- First, we all have our blind spots. “We are wired to operate on autopilot, unaware of how we are behaving, and why.” We simply do not see it; we respond to our autopilot and show behavior that we always show. That behavior once worked well for us so we repeat it. Consequently, we do not notice this specific behavior may no longer be effective in the current context.
- There is also the “feel-good” effect: we feel happier when we see and imagine ourselves in a positive light. We choose those qualities that we think are the most suitable qualities to be seen as successful by the environment.
- As far as Eurich is concerned, the last reason has to do with ‘the cult of self,’ which is the idea that we are focused on ourselves more and more because of the increase in popularity of various social media. We are focused on ourselves too much and know increasingly less how we actually come across to the environment.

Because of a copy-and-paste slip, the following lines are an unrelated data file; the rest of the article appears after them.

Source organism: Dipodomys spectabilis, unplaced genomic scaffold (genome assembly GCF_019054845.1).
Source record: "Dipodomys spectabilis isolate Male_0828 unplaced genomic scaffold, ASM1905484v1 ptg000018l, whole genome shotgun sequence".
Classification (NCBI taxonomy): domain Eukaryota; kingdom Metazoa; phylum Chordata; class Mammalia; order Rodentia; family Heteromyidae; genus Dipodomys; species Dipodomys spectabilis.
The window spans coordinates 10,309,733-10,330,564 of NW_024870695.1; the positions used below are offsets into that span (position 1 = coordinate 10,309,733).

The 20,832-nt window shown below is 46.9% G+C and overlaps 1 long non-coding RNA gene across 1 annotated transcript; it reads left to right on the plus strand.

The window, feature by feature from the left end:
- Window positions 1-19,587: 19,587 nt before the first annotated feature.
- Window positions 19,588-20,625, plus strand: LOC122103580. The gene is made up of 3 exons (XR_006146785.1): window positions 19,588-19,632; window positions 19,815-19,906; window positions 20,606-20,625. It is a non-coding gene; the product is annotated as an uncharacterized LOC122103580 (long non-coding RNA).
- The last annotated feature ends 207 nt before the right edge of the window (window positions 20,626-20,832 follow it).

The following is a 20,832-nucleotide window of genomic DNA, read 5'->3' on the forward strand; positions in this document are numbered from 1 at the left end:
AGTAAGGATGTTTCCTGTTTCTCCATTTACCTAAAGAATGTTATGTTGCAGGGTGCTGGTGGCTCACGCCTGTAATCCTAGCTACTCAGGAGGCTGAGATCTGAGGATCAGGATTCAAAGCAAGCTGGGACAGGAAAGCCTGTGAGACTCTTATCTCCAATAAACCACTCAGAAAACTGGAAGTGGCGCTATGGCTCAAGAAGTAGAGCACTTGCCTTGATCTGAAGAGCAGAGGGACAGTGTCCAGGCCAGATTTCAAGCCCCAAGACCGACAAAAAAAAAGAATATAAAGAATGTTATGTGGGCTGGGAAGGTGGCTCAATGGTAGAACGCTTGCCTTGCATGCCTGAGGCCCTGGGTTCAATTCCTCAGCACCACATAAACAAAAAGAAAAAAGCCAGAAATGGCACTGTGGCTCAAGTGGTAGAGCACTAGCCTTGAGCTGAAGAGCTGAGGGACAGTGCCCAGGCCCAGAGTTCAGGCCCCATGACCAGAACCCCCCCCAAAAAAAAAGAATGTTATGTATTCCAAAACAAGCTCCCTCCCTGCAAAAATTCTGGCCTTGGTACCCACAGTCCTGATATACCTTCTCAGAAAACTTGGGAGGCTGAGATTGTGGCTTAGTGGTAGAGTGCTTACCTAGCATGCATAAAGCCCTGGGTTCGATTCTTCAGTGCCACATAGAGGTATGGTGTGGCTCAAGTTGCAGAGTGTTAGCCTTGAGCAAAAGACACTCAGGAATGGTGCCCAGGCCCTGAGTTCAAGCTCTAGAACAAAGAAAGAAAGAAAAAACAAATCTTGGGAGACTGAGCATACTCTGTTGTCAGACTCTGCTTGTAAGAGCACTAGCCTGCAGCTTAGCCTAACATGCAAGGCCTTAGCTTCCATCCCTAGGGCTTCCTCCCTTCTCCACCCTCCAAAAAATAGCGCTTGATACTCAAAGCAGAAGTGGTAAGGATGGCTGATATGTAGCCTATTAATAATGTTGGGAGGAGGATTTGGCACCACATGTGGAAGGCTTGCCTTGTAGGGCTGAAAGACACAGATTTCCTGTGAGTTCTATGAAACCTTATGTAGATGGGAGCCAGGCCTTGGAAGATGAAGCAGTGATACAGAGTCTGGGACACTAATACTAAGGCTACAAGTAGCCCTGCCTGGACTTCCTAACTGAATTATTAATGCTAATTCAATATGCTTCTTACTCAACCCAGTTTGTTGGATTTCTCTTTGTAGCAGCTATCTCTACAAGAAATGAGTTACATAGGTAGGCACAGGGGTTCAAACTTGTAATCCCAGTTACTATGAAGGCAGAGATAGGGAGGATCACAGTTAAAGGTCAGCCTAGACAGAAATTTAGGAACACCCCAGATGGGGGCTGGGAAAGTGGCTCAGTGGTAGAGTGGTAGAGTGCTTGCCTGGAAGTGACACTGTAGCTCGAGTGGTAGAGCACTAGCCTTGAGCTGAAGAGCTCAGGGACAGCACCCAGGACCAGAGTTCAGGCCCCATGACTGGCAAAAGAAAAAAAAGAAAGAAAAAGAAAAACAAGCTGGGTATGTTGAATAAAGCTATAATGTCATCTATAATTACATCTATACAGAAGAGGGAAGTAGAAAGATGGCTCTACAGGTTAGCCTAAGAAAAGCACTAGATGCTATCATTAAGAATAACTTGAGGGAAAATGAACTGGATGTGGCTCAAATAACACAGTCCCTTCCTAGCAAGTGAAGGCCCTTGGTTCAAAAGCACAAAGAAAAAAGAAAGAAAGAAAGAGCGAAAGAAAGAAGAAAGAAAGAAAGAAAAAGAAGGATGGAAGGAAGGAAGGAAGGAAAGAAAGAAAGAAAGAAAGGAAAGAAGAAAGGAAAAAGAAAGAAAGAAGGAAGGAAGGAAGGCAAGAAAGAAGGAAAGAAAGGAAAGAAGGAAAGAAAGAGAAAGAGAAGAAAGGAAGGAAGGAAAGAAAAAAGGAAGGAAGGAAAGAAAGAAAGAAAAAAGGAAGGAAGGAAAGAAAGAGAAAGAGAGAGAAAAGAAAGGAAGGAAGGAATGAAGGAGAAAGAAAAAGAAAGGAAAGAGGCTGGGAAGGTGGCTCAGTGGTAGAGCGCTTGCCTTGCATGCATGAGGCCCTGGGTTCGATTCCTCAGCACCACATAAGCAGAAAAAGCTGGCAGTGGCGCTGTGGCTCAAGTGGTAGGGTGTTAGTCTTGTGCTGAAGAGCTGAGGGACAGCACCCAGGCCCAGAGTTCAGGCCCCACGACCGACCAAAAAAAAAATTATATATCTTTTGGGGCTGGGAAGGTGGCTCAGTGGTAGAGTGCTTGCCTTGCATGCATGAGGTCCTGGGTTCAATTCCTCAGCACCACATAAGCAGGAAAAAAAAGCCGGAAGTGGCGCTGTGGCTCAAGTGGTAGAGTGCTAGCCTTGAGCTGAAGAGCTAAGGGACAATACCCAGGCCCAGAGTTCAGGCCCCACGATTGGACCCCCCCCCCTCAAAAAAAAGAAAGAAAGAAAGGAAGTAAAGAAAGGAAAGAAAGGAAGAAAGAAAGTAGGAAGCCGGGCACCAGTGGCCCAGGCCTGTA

Eurich’s research raises the following image. “While 95% of people truly think they are self-aware, the percentage is closer to 10-15%,” says Eurich. The analysis of the feedforward results is reasonably consistent with this picture. Nearly 75% of the participants think they are self-aware, but only 8.3% of the participants truly is.
How can you increase your self-awareness?
Tasha Eurich: “What is scary is that the least competent people are usually the most confident in their abilities.”
The question now is: “how can we increase our self-awareness?” Eurich says there are two aspects to which attention should be paid: our internal and external self-awareness.